Making Date Night a Reality


Not since the Rolling Stones sang “time is on my side” in the free love age of the 60’s has time been on our side. In the miasma of commitments to work, family, scheduling the kids stuff, camps, birthday parties, field trips, visits from relatives, getting in exercise and the more than occasional trip to the doctor for a kid’s sniffly nose or worse, time for “date night” never gets any attention. But here’s the thing. Time slips by. A month turns into a year, the kids go into the next grade, dates fill the calendar for everything but you and your significant other.

The experts all agree date nights are important to preserve, and protect a relationship regardless of whether you’re married or single. Dr. Bonnie Jacobson warned that parents’ over-committed busy lifestyles can cause marital conflicts. Of it, he says: “date night is as essential as oxygen for a marriage.”

A recent study revealed that new mothers who spend less time with their husbands than before they had children are more dissatisfied in their marriage. The touted study “The Date Night Opportunity,” revealed that couples spending time together at least once a week made a big difference in their ability to experience enjoyable and quality relationships.

Few and far between, are couples who have eked out date nights. “I forgot about how we met and fell in love through all those picnics on the beach he used to plan–he always surprised me with a perfectly adorable and delicious basket…I forgot until we managed to put it back into our lives as a weekly date. That man can make me laugh, just like he used to.” So said Marta, sighing over something valued that she managed to put back into her life.

So how do people do it?

Think about a date that allows you to connect and relax. Connecting helps to revive your intimacy. To bring that connection back, Family Counselor, Ziva Abrams, recommends a daily date for just a 10-20 minute conversation at an agreed upon time. Talk about light things, observations, experiences, and not disappointments or criticism. Each person takes a turn talking while the other just listens, enjoys, and relaxes.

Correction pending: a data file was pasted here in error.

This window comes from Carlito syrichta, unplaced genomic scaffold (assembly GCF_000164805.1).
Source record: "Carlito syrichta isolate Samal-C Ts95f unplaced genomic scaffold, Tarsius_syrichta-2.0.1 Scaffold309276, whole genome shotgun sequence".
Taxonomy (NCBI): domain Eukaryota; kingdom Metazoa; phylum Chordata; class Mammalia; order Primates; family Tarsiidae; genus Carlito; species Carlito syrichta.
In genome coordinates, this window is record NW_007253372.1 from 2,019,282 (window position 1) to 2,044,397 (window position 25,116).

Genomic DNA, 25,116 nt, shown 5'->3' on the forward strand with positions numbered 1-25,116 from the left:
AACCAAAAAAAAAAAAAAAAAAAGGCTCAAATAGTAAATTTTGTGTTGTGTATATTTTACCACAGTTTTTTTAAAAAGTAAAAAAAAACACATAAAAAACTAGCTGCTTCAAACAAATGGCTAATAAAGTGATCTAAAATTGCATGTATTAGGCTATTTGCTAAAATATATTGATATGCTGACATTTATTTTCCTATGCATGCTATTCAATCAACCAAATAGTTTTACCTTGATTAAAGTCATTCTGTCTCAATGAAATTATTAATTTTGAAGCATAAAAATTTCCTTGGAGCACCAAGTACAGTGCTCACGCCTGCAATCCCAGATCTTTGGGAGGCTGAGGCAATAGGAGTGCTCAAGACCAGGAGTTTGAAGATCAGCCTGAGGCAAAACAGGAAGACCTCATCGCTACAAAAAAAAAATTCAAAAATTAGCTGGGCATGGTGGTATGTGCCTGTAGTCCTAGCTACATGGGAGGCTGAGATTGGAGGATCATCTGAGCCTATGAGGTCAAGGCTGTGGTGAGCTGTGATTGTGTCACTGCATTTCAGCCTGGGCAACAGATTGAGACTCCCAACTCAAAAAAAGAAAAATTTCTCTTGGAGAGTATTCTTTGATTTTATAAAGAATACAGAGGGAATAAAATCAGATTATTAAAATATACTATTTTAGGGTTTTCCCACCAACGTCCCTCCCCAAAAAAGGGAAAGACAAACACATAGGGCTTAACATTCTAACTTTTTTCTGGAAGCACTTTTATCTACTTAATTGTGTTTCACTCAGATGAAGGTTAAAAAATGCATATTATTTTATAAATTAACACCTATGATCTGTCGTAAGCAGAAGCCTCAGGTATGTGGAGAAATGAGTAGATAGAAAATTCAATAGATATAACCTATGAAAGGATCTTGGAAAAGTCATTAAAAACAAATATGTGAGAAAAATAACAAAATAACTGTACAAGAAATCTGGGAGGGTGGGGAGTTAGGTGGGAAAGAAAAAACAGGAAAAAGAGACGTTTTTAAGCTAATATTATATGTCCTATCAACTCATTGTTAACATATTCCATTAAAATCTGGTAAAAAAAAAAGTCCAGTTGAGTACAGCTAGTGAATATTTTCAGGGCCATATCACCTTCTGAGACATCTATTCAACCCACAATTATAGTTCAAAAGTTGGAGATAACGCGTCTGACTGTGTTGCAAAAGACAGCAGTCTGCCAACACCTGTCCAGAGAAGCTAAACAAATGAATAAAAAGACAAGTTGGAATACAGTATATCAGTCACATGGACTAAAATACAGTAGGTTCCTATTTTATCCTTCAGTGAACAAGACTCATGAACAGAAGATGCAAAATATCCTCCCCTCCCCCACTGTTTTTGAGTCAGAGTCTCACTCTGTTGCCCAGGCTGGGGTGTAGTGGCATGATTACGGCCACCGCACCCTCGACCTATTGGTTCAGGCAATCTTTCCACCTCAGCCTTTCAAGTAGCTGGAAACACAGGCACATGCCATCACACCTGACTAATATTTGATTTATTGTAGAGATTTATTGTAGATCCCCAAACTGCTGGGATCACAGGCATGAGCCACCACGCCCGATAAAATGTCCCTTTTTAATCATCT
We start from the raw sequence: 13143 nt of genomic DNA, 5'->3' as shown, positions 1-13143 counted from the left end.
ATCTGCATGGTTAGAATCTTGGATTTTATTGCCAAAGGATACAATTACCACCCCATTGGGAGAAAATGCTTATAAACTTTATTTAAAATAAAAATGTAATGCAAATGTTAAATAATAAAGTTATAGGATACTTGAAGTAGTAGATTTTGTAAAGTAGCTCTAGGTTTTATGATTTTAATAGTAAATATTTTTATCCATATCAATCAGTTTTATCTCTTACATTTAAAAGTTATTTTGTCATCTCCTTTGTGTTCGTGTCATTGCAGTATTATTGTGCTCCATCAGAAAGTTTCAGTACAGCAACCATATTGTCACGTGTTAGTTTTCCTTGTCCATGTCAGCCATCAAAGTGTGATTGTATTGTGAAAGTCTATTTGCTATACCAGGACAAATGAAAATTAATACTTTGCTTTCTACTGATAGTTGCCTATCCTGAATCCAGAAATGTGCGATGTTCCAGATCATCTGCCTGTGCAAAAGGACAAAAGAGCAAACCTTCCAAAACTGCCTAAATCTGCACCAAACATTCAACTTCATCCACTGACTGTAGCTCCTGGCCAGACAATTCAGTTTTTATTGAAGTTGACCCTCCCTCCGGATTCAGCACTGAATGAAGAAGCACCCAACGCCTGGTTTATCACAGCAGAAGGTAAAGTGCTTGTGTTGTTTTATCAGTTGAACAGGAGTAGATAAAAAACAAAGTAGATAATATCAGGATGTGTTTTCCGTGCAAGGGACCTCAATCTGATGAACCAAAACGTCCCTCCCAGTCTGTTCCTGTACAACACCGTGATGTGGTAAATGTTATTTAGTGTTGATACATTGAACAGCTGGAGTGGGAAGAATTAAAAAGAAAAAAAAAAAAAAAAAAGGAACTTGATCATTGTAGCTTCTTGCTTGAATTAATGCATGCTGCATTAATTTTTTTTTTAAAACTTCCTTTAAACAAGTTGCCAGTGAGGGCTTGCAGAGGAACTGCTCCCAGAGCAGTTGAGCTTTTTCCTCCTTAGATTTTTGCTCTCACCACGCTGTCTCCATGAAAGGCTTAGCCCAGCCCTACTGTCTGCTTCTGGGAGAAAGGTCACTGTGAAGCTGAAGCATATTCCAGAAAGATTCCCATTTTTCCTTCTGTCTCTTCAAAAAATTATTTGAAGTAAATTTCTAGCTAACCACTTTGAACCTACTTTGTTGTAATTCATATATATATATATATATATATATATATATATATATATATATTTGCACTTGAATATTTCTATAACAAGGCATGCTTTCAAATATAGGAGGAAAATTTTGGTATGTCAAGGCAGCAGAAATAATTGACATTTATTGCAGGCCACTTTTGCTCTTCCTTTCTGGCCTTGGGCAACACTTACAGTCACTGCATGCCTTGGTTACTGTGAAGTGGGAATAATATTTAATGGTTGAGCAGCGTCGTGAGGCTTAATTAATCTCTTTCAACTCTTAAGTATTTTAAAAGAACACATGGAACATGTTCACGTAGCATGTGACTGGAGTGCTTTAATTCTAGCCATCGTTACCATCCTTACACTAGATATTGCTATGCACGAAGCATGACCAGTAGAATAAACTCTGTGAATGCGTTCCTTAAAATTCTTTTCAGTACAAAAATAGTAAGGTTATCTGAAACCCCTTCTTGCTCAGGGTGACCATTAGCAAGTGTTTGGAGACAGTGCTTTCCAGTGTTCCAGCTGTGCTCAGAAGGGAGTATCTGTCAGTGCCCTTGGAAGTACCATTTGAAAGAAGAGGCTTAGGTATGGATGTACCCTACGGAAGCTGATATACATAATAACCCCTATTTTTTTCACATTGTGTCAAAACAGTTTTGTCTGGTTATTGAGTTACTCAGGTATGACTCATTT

Couple Gail and Mort offer their own plan of action: We decided to make a date night every Saturday night, with a part 1 and a part 2 because we realized two things we were missing. Part 1 was something physical and intimate, and part 2 was something enjoyably interesting or fun for us both. Now, admittedly, we’re not always able to do both parts, but as long as we get to one of the parts, it keeps up going—and wanting more! Gail plans a great play date for their children on Saturday that goes on through dinner, so dinner time is perfect time for us for part 1, and then, after the kids are asleep, we have part 2 at home. Many times we’re lucky to get a sleepover for the kids, and then we get to go out for part 2.

Some moms schedule regular play dates with another couple at alternating homes so that each couple has the opportunity for a date night.

Just remember that a date night (or day) doesn’t have to be dinner and a movie. Have a jar of all the wild and silly things you once loved to do, and explore some ideas of new experiences you’d like to get to. Whether it’s going to a painting class or joining in on a chocolate or wine tasting, the secret is making time for a good time with each other.


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